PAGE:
Staff wages are a heavy weight to pay during disaster
ROCKHAMPTON'S Samantha Cook remembers all too well the financial strain employees' wages had on the business she managed during Cyclone Marcia.
For the four days after Marcia struck the region on February 20, Denison Boutique Hotel was powerless and nonoperational.
But that didn't stop the need for employees to be paid their standard wages whilst the business was out of action.
A media report yesterday said one of the controversial reccommendations proposed in the government's Productivity Commission review was that "wages should be cut during cyclones or droughts to help businesses retain staff."
"The Fair Work Commission has considered submissions from several industry groups seeking exceptional circumstances deferrals or exemptions in relation to a range of natural disasters including droughts, floods and cyclones," the report said.
Samantha, the manager of the hotel, said she strongly agreed with the idea of cutting costs during a natural disaster.
"At the time of Marcia I had three casual employees, a full time employee and myself on a salary whilst the business wasn't making a profit," she said.
"Fortunately I only had one other full time employee that required payment for the four days but it was still a huge effect on the weekly takings.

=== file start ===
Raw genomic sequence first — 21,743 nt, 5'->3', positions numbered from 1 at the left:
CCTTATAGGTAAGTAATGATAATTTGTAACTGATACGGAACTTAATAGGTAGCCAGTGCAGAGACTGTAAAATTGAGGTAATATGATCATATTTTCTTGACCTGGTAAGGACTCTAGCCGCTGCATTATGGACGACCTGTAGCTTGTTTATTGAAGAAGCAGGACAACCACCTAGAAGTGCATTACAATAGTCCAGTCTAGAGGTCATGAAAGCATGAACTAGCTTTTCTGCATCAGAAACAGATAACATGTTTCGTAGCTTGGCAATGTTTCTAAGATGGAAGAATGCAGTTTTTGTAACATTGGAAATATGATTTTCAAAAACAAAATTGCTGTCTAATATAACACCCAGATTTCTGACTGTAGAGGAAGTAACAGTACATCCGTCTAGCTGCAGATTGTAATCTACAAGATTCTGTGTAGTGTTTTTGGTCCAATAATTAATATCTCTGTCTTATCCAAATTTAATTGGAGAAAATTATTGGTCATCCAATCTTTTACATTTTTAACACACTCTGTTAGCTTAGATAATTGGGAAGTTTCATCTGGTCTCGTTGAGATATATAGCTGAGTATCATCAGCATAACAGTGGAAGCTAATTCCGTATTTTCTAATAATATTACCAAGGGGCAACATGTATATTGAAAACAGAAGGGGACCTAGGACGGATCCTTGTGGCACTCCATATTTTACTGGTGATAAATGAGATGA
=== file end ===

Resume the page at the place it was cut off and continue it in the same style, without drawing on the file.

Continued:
"I think wages should be reduced by a percentage during the time a business is closed as a result of a natural disaster. I don't agree that wages should be cut completely as some people heavily rely on their weekly wage."
Samantha, 24, said recovering from Cyclone Marcia was a slow and expensive process.
"Along with wages that you have to pay staff during the closure, you also have costs of the clean-up and repairs," she said.
"The clean up after Marcia was big and paying for those services would have been easier if wages had been capped for the four days. Every cent counts when it comes to financially recovering from an event like Marcia and then preparing for a few months of low tourism rates as a result.
"If we had of been closed for longer than four days it would have taken us a couple of months to get back on our feet. Being on the outskirts of the CBD we are in a high risk area at flood times, in 2011 we were closed for a month."
For local girl Amber Aisthorpe, the week following the cyclone was a tough one as an employee.
Amber, 17, was working at a cafe at the time and was off work for a week.
"I had a whole week off work without pay," she said.
"Although it was hard because I still had weekly expenses like rent and my phone bill, I didn't expect to be paid because I wasn't working and I think you should only get paid for the work you do. My mum also owns her own business and it would be unfair for her to have to fork out money for wages when she's not making money herself so I completely understood when I wasn't paid."
The Productivity Commission is the Australian Government's independent research and advisory body on a range of economic, social and environmental issues affecting the welfare of Australians. Its role is to help governments make better policies, in the long term interest of the Australian community.
The Commission's independence is underpinned by an Act of Parliament.